How to Hold a Rifle: A Simple Guide for Beginners

How to Hold a Rifle: A Simple Guide for Beginners

The only way to get a proper shot when at the range or when hunting is by holding your rifle properly. One wrong move could mean that your shots go way off-course and you won't be able to hit your expected target. Without further ado, here's how to hold your rifle like a pro.

How to Hold a Rifle

Here's a step-by-step guide on how to hold a rifle:

Step 1: Get Into Proper Position


woman aiming rifle
Credit: Envato Elements/ kostinat

When it comes to getting into position, there are different shooting positions to try out: standing, prone, sitting, and kneeling:

  • Standing Position: Start by placing your feet shoulder-width apart, and your non-dominant foot slightly forward. Next, bring the rifle up to your shoulder, making sure the butt fits snugly into your shoulder pocket. Your right hand or shooting hand should grip the pistol grip firmly but not too tight. Your left hand or other hand should go under the forearm of the rifle, supporting its weight. Lean slightly forward into the rifle while keeping your body relaxed but firm. You can use a rifle sling to keep your arms steady.
  • Prone Position: Lie flat on your belly with your legs extended behind you. Position your elbows directly under your shoulders to support the rifle's weight. Bring the rifle up to your shoulder. Make sure the butt is firmly pressed into your shoulder pocket. Your shooting hand should grip the pistol grip, while your other hand should support the rifle forend.
  • Sitting Position: Sit with your legs crossed or bent, whichever is more comfortable. Lean slightly forward with your back straight. Bring the rifle up to your shoulder. Grip the pistol grip firmly with your shooting arm and support the forearm with your other hand. Keep your elbows supported on your knees or the ground.
  • Kneeling Position: Kneel on one knee with the other foot flat on the ground in front of you. Keep your back straight and lean slightly forward. Bring the rifle up to your shoulder. Grip the pistol grip firmly with your shooting hand and support the forearm with your other hand. Maintain a stable position by balancing your weight evenly between your knees and feet.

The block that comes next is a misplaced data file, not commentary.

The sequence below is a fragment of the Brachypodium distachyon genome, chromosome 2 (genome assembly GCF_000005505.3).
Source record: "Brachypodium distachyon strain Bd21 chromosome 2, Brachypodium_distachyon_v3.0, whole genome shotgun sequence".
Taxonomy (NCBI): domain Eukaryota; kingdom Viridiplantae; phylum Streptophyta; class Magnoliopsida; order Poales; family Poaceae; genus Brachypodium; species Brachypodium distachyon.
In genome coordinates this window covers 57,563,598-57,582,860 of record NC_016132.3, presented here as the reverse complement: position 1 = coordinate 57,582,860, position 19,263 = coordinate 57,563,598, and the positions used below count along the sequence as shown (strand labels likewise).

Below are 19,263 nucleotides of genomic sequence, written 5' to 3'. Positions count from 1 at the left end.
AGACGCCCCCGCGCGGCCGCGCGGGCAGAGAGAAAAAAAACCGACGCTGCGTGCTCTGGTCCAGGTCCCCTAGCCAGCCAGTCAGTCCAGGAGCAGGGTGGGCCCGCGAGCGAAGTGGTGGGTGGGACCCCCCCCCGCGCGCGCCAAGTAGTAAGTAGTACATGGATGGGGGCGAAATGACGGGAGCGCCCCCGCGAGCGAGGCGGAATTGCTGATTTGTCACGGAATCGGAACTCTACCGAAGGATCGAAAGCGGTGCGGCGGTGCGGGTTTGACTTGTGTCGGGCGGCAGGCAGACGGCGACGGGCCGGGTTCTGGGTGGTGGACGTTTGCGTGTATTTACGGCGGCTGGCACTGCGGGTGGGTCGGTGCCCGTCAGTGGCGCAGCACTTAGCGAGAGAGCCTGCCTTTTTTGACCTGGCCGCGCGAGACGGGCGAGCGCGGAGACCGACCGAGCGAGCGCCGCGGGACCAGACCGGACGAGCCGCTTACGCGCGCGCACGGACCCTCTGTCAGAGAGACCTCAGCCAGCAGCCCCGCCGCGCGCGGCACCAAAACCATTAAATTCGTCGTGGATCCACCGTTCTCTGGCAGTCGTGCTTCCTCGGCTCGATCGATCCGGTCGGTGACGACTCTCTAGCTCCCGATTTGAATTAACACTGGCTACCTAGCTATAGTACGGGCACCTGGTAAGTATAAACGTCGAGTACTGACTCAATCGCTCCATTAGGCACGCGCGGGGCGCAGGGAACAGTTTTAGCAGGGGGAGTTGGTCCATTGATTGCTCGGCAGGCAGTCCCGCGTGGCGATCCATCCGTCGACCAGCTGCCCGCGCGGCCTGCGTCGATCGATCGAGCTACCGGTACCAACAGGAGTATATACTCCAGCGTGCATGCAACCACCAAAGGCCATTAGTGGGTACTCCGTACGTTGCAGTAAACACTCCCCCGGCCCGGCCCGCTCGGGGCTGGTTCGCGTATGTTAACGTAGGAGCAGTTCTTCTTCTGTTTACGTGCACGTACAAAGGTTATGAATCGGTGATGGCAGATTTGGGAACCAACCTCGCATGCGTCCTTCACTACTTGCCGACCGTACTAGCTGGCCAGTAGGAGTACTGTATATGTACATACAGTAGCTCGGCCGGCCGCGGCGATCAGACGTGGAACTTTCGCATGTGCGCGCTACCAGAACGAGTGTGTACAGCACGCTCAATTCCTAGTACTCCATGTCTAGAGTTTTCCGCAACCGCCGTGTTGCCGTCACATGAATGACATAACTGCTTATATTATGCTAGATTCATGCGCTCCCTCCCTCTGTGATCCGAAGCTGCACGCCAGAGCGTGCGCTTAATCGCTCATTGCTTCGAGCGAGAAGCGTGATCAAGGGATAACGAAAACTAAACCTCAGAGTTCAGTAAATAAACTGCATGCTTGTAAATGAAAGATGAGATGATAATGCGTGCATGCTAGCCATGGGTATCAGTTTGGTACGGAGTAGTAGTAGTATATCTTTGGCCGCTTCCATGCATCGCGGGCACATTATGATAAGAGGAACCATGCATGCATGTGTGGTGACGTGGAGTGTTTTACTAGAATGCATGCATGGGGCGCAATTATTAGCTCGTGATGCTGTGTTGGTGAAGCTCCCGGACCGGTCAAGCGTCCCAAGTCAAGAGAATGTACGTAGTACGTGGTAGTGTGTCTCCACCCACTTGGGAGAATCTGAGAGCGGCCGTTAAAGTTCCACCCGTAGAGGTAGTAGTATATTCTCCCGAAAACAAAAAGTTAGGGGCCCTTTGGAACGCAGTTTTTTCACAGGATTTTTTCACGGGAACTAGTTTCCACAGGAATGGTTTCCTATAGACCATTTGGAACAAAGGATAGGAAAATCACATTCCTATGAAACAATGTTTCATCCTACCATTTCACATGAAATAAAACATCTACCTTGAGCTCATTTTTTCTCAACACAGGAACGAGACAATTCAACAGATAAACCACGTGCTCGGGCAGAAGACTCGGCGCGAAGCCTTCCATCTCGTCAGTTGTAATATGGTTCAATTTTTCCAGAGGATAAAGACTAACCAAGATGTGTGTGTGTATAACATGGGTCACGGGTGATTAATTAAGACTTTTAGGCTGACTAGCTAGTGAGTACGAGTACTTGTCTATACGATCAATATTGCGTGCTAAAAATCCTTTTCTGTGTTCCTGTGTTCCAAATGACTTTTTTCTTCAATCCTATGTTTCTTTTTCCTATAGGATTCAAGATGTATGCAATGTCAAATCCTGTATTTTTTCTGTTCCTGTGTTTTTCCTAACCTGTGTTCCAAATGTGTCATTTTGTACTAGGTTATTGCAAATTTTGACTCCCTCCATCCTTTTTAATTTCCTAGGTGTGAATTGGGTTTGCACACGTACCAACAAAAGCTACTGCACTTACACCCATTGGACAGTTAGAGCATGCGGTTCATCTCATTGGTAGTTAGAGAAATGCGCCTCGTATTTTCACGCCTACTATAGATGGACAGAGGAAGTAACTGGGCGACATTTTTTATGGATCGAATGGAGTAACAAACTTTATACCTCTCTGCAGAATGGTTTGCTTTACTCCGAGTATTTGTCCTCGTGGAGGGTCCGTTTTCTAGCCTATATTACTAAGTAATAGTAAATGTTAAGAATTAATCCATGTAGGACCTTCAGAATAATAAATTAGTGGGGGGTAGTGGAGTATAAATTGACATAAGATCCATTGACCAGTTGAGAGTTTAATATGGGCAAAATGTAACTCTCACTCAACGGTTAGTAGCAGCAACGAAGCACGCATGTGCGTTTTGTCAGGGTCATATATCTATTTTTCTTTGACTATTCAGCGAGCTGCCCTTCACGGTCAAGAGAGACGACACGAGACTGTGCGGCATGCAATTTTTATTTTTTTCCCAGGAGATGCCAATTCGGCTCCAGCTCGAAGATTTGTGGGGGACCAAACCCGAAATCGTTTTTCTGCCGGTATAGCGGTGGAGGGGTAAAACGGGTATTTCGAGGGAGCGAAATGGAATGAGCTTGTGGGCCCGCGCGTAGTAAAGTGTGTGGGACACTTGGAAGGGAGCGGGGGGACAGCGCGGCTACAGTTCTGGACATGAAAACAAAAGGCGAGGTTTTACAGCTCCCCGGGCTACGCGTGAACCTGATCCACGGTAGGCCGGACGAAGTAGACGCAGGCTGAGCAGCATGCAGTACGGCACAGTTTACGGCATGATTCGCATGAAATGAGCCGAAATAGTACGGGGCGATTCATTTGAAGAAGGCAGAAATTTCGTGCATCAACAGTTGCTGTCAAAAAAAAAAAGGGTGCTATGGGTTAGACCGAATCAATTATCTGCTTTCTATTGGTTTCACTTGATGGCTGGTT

Step 2: Grip the Rifle

You want to hold the rifle firmly, but not like you're trying to crush it. A good rule is to squeeze the grip with about as much pressure as you would use to shake someone's hand. This helps you control the rifle without tensing up too much. Your index finger should rest lightly on the trigger, ready to squeeze smoothly when you're on target.

Step 3: Align Your Eyes


woman kneeling down and aiming gun
Credit: Envato Elements/ ninelutsk

Make sure your eye is in line with the scope or sights by resting your cheek naturally on the stock of the rifle, just below your dominant eye. This is called your cheek weld. For a proper cheek weld, your head should be upright, not tilted to the side or leaning forward too much. Align your dominant eye with the sight, and keep both eyes open if you can.

Step 4: Control Your Breathing

When you're prepared to fire, inhale deeply, exhale halfway, and hold your breath. This helps steady your aim by reducing movement caused by breathing. Avoid holding your breath for too long as this will cause you to shake. Just enough to take your shot comfortably.